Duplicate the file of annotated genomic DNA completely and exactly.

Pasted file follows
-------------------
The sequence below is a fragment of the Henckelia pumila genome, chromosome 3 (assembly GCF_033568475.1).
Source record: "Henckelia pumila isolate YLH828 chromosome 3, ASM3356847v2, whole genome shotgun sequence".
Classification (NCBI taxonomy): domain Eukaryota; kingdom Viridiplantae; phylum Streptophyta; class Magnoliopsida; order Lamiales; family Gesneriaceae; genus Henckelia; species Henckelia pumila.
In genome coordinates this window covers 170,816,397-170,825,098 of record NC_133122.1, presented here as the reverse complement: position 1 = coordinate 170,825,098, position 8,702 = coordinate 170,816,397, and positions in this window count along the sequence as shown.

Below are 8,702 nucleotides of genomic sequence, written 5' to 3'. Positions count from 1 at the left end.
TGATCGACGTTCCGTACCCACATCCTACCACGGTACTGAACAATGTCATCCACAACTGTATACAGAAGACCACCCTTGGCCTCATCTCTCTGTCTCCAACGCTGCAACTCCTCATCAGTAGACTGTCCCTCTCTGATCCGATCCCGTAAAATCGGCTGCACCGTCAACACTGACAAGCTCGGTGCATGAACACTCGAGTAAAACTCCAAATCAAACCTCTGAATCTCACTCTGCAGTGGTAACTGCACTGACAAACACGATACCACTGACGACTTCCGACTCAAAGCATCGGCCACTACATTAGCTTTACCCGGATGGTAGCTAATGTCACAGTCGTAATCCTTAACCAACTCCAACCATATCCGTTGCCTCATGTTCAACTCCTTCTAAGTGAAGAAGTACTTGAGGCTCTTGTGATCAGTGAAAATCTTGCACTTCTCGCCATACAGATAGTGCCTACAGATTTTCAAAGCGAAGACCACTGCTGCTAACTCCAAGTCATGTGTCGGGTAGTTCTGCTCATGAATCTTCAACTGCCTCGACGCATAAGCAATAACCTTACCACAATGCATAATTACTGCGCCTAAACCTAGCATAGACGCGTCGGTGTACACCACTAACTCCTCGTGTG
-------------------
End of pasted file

The sequence below is a fragment of the Henckelia pumila genome, chromosome 3 (assembly GCF_033568475.1).
Source record: "Henckelia pumila isolate YLH828 chromosome 3, ASM3356847v2, whole genome shotgun sequence".
Classification (NCBI taxonomy): domain Eukaryota; kingdom Viridiplantae; phylum Streptophyta; class Magnoliopsida; order Lamiales; family Gesneriaceae; genus Henckelia; species Henckelia pumila.
In genome coordinates this window covers 170,816,397-170,825,098 of record NC_133122.1, presented here as the reverse complement: position 1 = coordinate 170,825,098, position 8,702 = coordinate 170,816,397, and positions in this window count along the sequence as shown.

Below are 8,702 nucleotides of genomic sequence, written 5' to 3'. Positions count from 1 at the left end.
TGATCGACGTTCCGTACCCACATCCTACCACGGTACTGAACAATGTCATCCACAACTGTATACAGAAGACCACCCTTGGCCTCATCTCTCTGTCTCCAACGCTGCAACTCCTCATCAGTAGACTGTCCCTCTCTGATCCGATCCCGTAAAATCGGCTGCACCGTCAACACTGACAAGCTCGGTGCATGAACACTCGAGTAAAACTCCAAATCAAACCTCTGAATCTCACTCTGCAGTGGTAACTGCACTGACAAACACGATACCACTGACGACTTCCGACTCAAAGCATCGGCCACTACATTAGCTTTACCCGGATGGTAGCTAATGTCACAGTCGTAATCCTTAACCAACTCCAACCATATCCGTTGCCTCATGTTCAACTCCTTCTAAGTGAAGAAGTACTTGAGGCTCTTGTGATCAGTGAAAATCTTGCACTTCTCGCCATACAGATAGTGCCTACAGATTTTCAAAGCGAAGACCACTGCTGCTAACTCCAAGTCATGTGTCGGGTAGTTCTGCTCATGAATCTTCAACTGCCTCGACGCATAAGCAATAACCTTACCACAATGCATAATTACTGCGCCTAAACCTAGCATAGACGCGTCGGTGTACACCACTAACTCCTCGTGTG